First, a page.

They say: "The user-friendliness of the 696 with the sports character of the 1100."
When I rode the Hypermotard 796 a few months back I was impressed with the bike's new engine, and immediately thought how nice it would be to slip the 803cc mill into a Monster chassis. Barely six months later, the Monster 796 is here.
I'd assumed the larger engine would simply replace the 696 motor, giving an improved base-model Monster. After all, Ducati has used this tactic before, most notably when updating the Monster 600 to the 620 in 2001.
That solution would doubtless have made a good bike, but Ducati wanted a three-bike Monster range so opted to keep the 696 and fit the Hypermotard 796 engine into the Monster 1100's chassis to create a higher specification middleweight model. To show it's a bit upmarket, the Monster 796 is dressed up in bikini fairing and has the same single-sided swingarm as its big brother.
The 796 also borrows its larger sibling's wider wheels, which wear Pirelli's Diablo Rosso tires rather than the 696's narrower wheels and Angel ST rubber. The steel-trellis frame is identical on all three Monsters, but the 796's tubes get a bright-red finish. It also has a new steel rear subframe that has been beefed up to take Ducati's aftermarket grab handles.
The engine used in the 796 is based on that of the Monster 696's 695cc lump, and gets its
The Monster looks striking in standard white, red or black paint, but the bike I rode at the introduction in Bologna featured the stunning Corse color scheme, which is one of seven styles available though Ducati's new Monster Art customization program.
The Monster's 803cc V-twin is mechanically identical to the Hypermotard's, but a larger airbox and less restrictive exhaust give the Monster a leg up on its supermoto brother. The Monster churns out a respectable 87 horsepower at 8250 rpm. That's 6 up on the Hyper and 7 up on the littlest Monster.
I'd have struggled to say which Monster I was on as I climbed aboard the bike outside the factory. One clue is a new handlebar riser that lifts the one-piece bar by about an inch. Feedback from Monster owners prompted that change, as well as lowering the seat by a quarter-inch. Ducati has made an effort to make the Monster rider-friendly, and they've done a fair job. The APTC slipper clutch's action is light and steering lock is generous enough to make U-turns easy. Most importantly, though, is the fact that both handlebar levers are now reach-adjustable. Although the digital instrument panel looks neat and the bar tach works well, the speedo is too small to be easily legible.
Heading through the urban Borgo Panigale district outside the Ducati factory's gates, the Monster felt right at home. At a claimed 370 pounds dry, it's very light, and it felt that way as I flicked it through the traffic gaps. The V-twin motor responds well, although there is a hint of abruptness to the delivery-nothing annoying, but enough to make me wonder whether the option of a softer fuel-injection mode for gentle riding, as Aprilia's Shiver has, would be a useful improvement.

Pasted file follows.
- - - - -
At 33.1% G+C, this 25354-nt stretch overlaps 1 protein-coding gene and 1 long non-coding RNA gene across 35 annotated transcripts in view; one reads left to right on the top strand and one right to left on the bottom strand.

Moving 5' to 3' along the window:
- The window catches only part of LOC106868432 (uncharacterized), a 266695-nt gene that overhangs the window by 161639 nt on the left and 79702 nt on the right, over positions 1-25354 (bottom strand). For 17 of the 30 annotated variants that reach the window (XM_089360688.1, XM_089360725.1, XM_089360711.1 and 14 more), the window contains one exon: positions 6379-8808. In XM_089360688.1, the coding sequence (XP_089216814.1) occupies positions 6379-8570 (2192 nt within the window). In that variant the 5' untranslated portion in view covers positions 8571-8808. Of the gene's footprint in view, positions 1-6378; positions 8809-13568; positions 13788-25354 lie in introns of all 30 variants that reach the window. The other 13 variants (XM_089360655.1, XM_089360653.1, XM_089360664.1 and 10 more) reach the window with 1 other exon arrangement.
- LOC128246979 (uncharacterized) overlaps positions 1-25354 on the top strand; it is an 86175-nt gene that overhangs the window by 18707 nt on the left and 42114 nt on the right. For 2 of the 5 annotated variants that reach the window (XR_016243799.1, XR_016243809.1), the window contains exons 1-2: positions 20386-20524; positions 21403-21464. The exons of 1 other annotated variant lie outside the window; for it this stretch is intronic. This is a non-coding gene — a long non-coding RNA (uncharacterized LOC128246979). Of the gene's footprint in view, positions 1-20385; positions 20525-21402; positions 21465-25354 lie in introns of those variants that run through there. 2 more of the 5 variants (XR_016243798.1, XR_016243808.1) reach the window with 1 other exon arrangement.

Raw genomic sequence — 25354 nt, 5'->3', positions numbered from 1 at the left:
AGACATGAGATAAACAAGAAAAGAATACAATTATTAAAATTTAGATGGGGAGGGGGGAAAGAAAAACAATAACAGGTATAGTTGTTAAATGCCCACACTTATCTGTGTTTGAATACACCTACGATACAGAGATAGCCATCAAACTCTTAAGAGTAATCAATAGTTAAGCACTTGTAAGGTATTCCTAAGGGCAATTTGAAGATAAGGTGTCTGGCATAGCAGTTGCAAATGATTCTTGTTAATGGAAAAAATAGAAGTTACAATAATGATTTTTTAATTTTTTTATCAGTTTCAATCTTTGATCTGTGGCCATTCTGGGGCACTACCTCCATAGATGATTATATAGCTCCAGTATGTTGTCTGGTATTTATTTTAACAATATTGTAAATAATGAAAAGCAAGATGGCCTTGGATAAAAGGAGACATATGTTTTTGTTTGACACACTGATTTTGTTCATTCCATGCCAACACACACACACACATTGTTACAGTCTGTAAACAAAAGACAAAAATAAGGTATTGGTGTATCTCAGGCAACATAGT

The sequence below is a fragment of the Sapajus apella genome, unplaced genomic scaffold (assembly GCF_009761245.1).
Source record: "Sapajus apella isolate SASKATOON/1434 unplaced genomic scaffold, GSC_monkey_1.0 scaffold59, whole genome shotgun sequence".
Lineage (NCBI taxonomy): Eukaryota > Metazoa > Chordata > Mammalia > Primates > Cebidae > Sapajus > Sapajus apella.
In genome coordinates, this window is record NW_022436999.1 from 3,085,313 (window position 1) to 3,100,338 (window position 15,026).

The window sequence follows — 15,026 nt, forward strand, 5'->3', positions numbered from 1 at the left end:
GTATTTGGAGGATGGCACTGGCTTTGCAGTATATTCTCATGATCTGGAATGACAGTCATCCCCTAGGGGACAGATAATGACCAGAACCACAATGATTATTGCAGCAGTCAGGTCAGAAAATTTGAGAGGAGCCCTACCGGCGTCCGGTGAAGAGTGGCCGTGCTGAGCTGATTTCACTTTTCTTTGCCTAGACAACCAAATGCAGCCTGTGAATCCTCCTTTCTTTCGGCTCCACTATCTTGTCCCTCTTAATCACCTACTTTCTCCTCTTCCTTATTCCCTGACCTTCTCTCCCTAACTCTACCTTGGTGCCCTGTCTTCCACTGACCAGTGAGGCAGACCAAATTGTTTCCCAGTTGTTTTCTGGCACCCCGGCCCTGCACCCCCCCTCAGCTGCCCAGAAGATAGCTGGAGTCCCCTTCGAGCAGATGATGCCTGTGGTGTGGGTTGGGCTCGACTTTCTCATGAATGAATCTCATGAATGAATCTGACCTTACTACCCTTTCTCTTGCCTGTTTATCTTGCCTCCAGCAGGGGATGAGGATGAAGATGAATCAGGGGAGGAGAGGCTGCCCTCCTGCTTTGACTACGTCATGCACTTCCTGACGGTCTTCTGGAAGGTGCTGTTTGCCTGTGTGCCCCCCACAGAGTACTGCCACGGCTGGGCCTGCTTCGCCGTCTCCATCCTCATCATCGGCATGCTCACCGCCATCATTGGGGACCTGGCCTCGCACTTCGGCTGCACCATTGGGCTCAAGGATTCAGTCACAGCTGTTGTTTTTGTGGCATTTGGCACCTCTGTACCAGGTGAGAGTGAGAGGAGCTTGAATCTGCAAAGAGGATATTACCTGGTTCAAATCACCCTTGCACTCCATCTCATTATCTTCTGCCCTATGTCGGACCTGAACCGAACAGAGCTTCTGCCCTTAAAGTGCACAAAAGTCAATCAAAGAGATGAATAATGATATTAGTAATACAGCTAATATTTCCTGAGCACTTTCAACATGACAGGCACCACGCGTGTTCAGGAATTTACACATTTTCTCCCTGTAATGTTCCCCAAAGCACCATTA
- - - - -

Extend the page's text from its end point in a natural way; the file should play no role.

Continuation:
Black paint on the footpeg hangers and exhaust shields and that sweet single-sided swingar
The 796's real advantage became clear as soon as I got onto an open road and cracked the throttle open. From anywhere above 3000 rpm the Ducati leapt forward, growling through its airbox and accelerating with much more enthusiasm than the Monster 696, which is disappointingly feeble below 6000 rpm. The stronger midrange delivery made the 796 not only quicker and more fun, but also easier to ride, requiring less shifting.
Handling was as good as you'd expect of a light, well-suspended bike with fairly sporty geometry and a wide handlebar. There are some superb twisty roads in the hills near Monte San Pietro to the southwest of Bologna, and the Monster's blend of flexible power delivery and light, precise steering made it wonderfully agile in tight, blind bends.
The suspension did a good job when the pace heated up, too. It's identical to that of the Monster 696, with a non-adjustable 43mm Showa fork up front and a Sachs shock out back. Both ends were fairly firm and well damped for sport riding, but compliance suffered on rough pavement.
This year Ducati has extended the Monster Art program with a collection of seven multi-col
I had no complaints about the Pirelli Diablo Rosso rubber, which allowed me to experiment with the Monster's generous cornering clearance without concern. The brakes did a great job, too. Brembo radial four-pot calipers and big discs are more than enough for this bike. ABS, which costs an additional $1000 and adds 5 lbs., works flawlessly and is one option I would pay extra for without hesitation. On wet roads it will make the Monster quicker as well as safer.
Ducati looks to have plotted a skilful course with the Monster range, which is now back up to three models (though many more if you count the optional ABS and various color options). The entry-level 696 remains a good value for riders who want an inexpensive Monster with the full complement of signature Monster style. At the other end, the 1100's extra grunt and more refined front end make it unquestionably the best model for experienced riders, unless they're very small.
And the Monster 796 does a good job of filling the gap in between, offering more of the 1100's power and style at a price that's only $1000 more than that of 696. That might just make it Ducati's best value.